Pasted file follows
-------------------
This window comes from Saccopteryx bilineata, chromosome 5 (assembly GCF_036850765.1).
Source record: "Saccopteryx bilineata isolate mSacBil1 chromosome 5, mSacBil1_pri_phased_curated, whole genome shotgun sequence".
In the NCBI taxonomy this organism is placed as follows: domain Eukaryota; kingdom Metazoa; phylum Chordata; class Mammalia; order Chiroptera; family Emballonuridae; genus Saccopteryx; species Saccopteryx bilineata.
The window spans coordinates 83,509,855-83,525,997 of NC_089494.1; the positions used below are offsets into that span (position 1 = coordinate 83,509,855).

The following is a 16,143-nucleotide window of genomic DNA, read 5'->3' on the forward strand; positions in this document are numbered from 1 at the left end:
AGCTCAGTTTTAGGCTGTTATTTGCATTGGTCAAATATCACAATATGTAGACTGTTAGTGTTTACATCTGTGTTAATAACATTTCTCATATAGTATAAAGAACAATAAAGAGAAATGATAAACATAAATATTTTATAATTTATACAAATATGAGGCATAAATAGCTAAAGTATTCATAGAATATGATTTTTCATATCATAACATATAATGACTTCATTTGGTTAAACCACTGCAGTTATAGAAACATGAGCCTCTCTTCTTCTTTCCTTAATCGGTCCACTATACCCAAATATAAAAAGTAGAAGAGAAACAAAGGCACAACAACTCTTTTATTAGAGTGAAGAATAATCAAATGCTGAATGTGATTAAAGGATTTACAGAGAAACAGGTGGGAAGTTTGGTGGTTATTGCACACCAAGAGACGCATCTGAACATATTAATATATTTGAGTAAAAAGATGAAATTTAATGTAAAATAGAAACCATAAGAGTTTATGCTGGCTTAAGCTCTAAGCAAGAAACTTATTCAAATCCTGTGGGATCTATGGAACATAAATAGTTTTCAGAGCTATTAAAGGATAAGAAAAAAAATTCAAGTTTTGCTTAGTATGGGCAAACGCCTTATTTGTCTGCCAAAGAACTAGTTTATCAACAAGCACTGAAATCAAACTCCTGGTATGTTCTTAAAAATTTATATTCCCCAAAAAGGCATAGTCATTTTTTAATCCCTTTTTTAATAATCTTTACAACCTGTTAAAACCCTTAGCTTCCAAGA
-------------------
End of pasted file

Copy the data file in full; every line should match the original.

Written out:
This window comes from Saccopteryx bilineata, chromosome 5 (assembly GCF_036850765.1).
Source record: "Saccopteryx bilineata isolate mSacBil1 chromosome 5, mSacBil1_pri_phased_curated, whole genome shotgun sequence".
In the NCBI taxonomy this organism is placed as follows: domain Eukaryota; kingdom Metazoa; phylum Chordata; class Mammalia; order Chiroptera; family Emballonuridae; genus Saccopteryx; species Saccopteryx bilineata.
The window spans coordinates 83,509,855-83,525,997 of NC_089494.1; the positions used below are offsets into that span (position 1 = coordinate 83,509,855).

The following is a 16,143-nucleotide window of genomic DNA, read 5'->3' on the forward strand; positions in this document are numbered from 1 at the left end:
AGCTCAGTTTTAGGCTGTTATTTGCATTGGTCAAATATCACAATATGTAGACTGTTAGTGTTTACATCTGTGTTAATAACATTTCTCATATAGTATAAAGAACAATAAAGAGAAATGATAAACATAAATATTTTATAATTTATACAAATATGAGGCATAAATAGCTAAAGTATTCATAGAATATGATTTTTCATATCATAACATATAATGACTTCATTTGGTTAAACCACTGCAGTTATAGAAACATGAGCCTCTCTTCTTCTTTCCTTAATCGGTCCACTATACCCAAATATAAAAAGTAGAAGAGAAACAAAGGCACAACAACTCTTTTATTAGAGTGAAGAATAATCAAATGCTGAATGTGATTAAAGGATTTACAGAGAAACAGGTGGGAAGTTTGGTGGTTATTGCACACCAAGAGACGCATCTGAACATATTAATATATTTGAGTAAAAAGATGAAATTTAATGTAAAATAGAAACCATAAGAGTTTATGCTGGCTTAAGCTCTAAGCAAGAAACTTATTCAAATCCTGTGGGATCTATGGAACATAAATAGTTTTCAGAGCTATTAAAGGATAAGAAAAAAAATTCAAGTTTTGCTTAGTATGGGCAAACGCCTTATTTGTCTGCCAAAGAACTAGTTTATCAACAAGCACTGAAATCAAACTCCTGGTATGTTCTTAAAAATTTATATTCCCCAAAAAGGCATAGTCATTTTTTAATCCCTTTTTTAATAATCTTTACAACCTGTTAAAACCCTTAGCTTCCAAGA